Bruno van Swinderen: It's a problem, their devices and how it affects their sleep and how then they have to wake up too early to go to school. And many countries, including the US are trying to make adjustments for that starting High School later. Just to make sure that they get enough sleep, especially teenagers. That's how we came up with the civilizations we have, by being these amazing creatures that were creative and aware and, surprised and hyper-conscious. And, the danger is that we're evolving towards, being more habit driven creatures, not responding to change, just seeing the things we expect to see, having predictions about the world that are just unchangeable. So the kind of problems we see in our politicians, I won't name any names, you know, I bet they're not getting much sleep at all.

Evelyn Storey: Interesting. Well, I'm definitely going to set my alarm for going to bed earlier tonight. The rise of the gig economy and people working multiple jobs and therefore working into the night or through the night, night shifts, is that impacting the quality of people’s sleep or can they shift their rhythms to suit and sleep during the day?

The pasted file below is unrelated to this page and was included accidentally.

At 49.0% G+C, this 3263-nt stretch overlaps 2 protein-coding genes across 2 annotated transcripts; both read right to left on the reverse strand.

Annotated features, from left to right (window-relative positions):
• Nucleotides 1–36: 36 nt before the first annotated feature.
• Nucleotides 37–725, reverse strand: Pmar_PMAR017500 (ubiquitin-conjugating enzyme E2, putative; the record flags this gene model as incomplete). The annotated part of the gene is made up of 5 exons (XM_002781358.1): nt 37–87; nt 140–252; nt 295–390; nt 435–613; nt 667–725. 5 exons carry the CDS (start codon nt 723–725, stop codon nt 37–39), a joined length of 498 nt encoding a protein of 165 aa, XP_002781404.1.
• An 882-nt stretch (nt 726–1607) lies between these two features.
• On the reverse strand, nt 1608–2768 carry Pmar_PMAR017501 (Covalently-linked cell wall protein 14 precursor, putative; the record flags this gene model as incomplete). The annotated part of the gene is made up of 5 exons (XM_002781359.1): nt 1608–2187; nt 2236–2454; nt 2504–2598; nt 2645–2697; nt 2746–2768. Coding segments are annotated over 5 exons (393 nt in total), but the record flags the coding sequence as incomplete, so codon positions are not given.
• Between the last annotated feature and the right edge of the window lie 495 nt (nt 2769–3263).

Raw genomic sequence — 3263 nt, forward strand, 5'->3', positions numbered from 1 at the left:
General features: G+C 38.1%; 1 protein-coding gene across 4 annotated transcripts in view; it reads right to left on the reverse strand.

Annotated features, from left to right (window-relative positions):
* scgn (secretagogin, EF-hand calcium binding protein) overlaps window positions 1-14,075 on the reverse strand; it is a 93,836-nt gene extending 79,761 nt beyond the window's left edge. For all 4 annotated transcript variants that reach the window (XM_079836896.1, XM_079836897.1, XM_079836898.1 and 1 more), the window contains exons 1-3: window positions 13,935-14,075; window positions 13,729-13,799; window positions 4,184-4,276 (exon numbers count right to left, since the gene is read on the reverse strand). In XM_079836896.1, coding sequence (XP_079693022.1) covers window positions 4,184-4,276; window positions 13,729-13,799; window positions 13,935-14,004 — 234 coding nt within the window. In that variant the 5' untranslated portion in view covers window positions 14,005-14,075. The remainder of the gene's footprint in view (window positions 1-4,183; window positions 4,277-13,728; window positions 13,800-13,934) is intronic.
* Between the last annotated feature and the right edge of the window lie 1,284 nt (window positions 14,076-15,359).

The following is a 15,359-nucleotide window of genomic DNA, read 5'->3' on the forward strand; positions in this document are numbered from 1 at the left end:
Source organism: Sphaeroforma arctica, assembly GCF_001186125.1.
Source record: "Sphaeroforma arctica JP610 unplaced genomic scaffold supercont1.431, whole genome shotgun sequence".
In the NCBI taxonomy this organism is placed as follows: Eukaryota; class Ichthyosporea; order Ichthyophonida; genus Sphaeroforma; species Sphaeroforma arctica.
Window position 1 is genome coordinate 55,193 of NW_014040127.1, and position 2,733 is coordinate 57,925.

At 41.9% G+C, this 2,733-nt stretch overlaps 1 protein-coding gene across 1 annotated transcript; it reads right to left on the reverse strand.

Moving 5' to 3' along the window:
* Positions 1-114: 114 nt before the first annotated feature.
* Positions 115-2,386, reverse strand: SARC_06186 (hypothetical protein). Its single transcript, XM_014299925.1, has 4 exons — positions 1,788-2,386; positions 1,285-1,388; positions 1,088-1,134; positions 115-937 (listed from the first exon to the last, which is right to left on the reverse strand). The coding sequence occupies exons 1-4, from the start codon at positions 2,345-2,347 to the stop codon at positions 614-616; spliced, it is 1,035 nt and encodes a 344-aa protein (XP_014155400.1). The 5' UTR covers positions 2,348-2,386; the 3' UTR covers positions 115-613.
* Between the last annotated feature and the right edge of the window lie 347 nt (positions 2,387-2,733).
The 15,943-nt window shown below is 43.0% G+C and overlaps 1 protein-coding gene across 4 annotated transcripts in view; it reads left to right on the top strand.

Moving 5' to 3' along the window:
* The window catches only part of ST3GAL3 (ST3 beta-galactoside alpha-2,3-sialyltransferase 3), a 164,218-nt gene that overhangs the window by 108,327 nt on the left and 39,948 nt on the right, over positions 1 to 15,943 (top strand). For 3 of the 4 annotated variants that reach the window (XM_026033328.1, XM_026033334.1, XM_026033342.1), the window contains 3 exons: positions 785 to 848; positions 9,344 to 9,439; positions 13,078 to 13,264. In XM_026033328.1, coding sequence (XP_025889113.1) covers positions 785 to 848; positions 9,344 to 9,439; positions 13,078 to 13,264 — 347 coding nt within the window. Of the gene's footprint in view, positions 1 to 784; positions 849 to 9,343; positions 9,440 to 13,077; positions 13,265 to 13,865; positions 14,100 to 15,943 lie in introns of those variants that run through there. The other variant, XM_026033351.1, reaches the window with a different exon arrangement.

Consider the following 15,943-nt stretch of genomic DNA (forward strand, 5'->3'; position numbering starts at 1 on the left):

Bruno van Swinderen: It's malleable, you can shift your rhythms shift workers working during the night and sleeping during the day you can manage it submariners working, and sleeping on three hour shifts, so it's adaptable. And that's in a way, one of the amazing things with the brain is that it'll figure it out how to get the sleep it needs. But it's problematic in the sense that it's not that flexible.